11. #11
    Senior Member DieselDan's Avatar
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    Quote Originally Posted by FuryUs1 View Post
    I have the Nashbar threaded fork on my bike. It is considerably lighter than the fork that was on there.
    I did the same. Big improvement over the aluminum OEM fork. However, there was no geometry difference from my old fork.
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    It's mostly to shave off some weight, but if the consensus is that it's not worth looking into unless it's damaged, then I'll keep it.

    At the same time, it's also for a bit of vanity, as I wanted the straight blades over the curved blades =p. Guess I'm better off with a newer/better bike at this point.
    Last edited by trdsupragt; 11-20-11 at 01:26 PM.

  13. #13
    RIP Sonny RaleighSport's Avatar
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    I'm going to be ordering a CF threaded fork or two, however these are to replace bent forks not as an "upgrade" persay. The weight loss is minimal since you still have a steel steerer! Oh and I've been told that it's not the standard old headset, it's the 26.0 or whatever...
    "Seriously is what I want to be, so I put on spandex and show off my gear, my junk, my thing, yes my ding-a-ling."

  14. #14
    coprolite fietsbob's Avatar
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    True but threadless is easier.
    To find, or Fit?

  15. #15
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    Quote Originally Posted by fietsbob View Post
    To find, or Fit?
    To find. There are more choices out there.

  16. #16
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    Save your money until you're ready to upgrade the frame.

  17. #17
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    It's not that hard to measure the offset of a fork if you have it in hand. But the axle to crown length also matters and this measurement seems less often known or given. But these two factors might end up cancelling eachother out anyway, say if the new fork has less offset but is also shorter. Even if it's a change, it might be an improvement, and you'll probably notice pretty quickly if it's not.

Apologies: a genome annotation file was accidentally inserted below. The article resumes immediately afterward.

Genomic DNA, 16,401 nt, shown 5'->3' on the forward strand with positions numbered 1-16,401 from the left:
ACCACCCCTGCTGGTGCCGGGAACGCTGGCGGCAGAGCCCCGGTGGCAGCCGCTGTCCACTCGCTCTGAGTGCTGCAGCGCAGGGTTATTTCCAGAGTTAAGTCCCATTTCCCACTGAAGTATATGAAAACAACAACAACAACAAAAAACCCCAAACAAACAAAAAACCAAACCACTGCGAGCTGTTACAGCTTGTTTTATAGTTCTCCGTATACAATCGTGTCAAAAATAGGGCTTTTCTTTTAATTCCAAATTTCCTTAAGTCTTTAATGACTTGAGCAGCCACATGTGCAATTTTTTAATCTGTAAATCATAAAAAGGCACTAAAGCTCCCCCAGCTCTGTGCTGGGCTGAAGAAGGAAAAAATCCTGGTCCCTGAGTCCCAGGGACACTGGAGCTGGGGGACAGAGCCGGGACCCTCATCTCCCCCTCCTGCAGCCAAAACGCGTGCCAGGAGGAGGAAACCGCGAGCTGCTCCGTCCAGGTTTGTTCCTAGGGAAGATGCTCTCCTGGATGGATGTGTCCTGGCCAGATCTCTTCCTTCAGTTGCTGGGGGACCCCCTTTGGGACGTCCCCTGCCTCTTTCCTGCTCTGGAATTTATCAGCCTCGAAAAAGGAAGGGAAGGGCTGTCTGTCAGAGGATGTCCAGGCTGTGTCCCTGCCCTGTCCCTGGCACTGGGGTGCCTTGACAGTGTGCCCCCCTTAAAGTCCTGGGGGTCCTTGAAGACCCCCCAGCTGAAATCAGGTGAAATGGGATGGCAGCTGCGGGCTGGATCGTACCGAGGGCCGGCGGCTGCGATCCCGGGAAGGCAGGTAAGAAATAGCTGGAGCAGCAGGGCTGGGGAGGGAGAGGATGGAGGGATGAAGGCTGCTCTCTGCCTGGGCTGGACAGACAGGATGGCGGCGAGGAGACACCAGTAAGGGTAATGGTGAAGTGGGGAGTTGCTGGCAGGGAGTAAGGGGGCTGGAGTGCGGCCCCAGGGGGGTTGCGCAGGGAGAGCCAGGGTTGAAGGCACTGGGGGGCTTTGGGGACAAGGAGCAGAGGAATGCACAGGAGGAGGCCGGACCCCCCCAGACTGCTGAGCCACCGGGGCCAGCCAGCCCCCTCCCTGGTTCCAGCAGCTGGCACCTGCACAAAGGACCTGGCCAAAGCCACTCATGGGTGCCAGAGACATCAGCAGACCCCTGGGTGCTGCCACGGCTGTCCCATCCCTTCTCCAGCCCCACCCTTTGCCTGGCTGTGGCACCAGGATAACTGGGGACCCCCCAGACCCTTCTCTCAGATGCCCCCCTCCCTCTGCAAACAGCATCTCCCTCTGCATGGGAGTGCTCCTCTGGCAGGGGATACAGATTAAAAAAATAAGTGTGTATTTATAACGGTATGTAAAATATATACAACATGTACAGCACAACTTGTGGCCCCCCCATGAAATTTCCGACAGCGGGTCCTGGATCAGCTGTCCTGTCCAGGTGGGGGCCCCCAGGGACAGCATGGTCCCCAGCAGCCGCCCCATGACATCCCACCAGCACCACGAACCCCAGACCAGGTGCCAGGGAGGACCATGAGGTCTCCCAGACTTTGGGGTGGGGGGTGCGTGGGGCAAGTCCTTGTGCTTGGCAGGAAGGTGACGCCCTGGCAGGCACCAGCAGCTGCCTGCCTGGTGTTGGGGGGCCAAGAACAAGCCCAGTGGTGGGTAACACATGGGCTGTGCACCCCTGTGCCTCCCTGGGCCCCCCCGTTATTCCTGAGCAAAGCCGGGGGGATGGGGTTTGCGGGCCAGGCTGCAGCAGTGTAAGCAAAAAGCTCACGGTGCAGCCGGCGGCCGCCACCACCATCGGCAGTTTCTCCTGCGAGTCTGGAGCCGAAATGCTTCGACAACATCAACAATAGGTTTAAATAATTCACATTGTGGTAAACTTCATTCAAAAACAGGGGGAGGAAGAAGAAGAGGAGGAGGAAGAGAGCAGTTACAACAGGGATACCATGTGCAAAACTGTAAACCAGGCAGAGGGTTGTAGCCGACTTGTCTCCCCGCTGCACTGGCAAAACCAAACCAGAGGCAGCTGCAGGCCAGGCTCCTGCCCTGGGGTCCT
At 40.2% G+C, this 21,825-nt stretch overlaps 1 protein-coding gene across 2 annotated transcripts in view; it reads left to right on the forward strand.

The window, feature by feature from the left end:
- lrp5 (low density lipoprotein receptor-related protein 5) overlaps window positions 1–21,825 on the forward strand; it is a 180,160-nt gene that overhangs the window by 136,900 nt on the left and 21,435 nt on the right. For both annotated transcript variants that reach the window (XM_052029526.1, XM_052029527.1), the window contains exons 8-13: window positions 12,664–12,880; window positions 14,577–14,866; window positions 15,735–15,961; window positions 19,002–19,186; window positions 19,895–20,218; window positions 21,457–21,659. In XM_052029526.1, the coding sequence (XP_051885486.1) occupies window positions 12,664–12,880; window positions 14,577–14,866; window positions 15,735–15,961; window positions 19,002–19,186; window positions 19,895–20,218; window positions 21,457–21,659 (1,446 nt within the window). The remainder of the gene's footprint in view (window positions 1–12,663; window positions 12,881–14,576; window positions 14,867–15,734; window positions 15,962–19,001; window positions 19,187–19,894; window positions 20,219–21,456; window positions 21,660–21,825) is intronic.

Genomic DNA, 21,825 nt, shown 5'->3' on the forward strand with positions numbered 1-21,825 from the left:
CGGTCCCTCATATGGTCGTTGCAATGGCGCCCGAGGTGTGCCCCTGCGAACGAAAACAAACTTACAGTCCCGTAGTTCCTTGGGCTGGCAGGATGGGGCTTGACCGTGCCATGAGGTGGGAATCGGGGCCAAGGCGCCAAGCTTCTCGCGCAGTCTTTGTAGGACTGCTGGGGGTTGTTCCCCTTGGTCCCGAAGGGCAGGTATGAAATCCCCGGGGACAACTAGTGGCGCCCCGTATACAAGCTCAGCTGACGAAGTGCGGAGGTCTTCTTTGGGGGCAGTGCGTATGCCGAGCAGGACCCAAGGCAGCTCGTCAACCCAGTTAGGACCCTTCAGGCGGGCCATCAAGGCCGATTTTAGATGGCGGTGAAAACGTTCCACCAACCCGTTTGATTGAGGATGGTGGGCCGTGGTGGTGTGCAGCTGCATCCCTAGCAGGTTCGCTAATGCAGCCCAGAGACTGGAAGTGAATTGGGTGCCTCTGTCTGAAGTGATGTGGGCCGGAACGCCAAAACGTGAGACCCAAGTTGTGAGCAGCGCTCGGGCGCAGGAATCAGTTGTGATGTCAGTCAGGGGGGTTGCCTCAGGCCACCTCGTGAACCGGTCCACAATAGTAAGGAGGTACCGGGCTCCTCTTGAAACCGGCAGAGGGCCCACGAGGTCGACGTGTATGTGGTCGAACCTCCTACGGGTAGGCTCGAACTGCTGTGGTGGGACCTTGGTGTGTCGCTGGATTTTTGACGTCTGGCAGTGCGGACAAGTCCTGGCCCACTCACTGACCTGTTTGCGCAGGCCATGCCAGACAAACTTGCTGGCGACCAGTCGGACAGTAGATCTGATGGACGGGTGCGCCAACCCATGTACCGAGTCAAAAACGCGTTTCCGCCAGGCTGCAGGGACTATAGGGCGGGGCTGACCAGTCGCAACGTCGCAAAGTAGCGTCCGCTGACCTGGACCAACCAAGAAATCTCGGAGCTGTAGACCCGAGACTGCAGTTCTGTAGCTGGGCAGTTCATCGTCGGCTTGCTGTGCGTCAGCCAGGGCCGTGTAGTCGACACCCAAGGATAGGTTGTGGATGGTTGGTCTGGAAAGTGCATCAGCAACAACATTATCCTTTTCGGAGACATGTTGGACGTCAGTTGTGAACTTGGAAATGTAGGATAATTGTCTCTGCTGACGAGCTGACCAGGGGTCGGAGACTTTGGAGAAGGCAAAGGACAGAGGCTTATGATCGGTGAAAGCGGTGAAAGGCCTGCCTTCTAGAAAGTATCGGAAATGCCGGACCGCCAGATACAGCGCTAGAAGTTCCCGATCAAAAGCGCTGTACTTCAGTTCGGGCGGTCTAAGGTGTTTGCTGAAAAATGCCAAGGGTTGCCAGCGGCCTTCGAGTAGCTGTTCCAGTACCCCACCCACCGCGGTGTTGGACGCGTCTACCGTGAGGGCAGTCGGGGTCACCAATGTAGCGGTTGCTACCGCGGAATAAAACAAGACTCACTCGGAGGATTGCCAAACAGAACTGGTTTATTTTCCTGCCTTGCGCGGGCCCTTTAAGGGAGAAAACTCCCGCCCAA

I've found some old threaded forks, some carbon, with too long steerers for me, and used them with an old threaded headset by filing/grinding out the threads of the upper cup so it will slide onto the unthreaded portion of the steerer. I then used a threadless stem, and if there are still threads in the right place on top, I'll cut the steerer to length and use the old top nut above the stem to tighten and adjust the headset before tightening the stem. You don't want the stem to be clamped onto too much of the threaded part of the steerer though, at least less than half I'd say if it's going to be more than a test ride.
    Obviously not the ideal setup, but something that can work if you're experimenting with forks on a budget and not sure what you want.
    I've been tempted by the nashbar fork, but there are some nice cheap used forks out there too and I think it's a worthwhile upgrade if you can find the right one to work with your existing parts.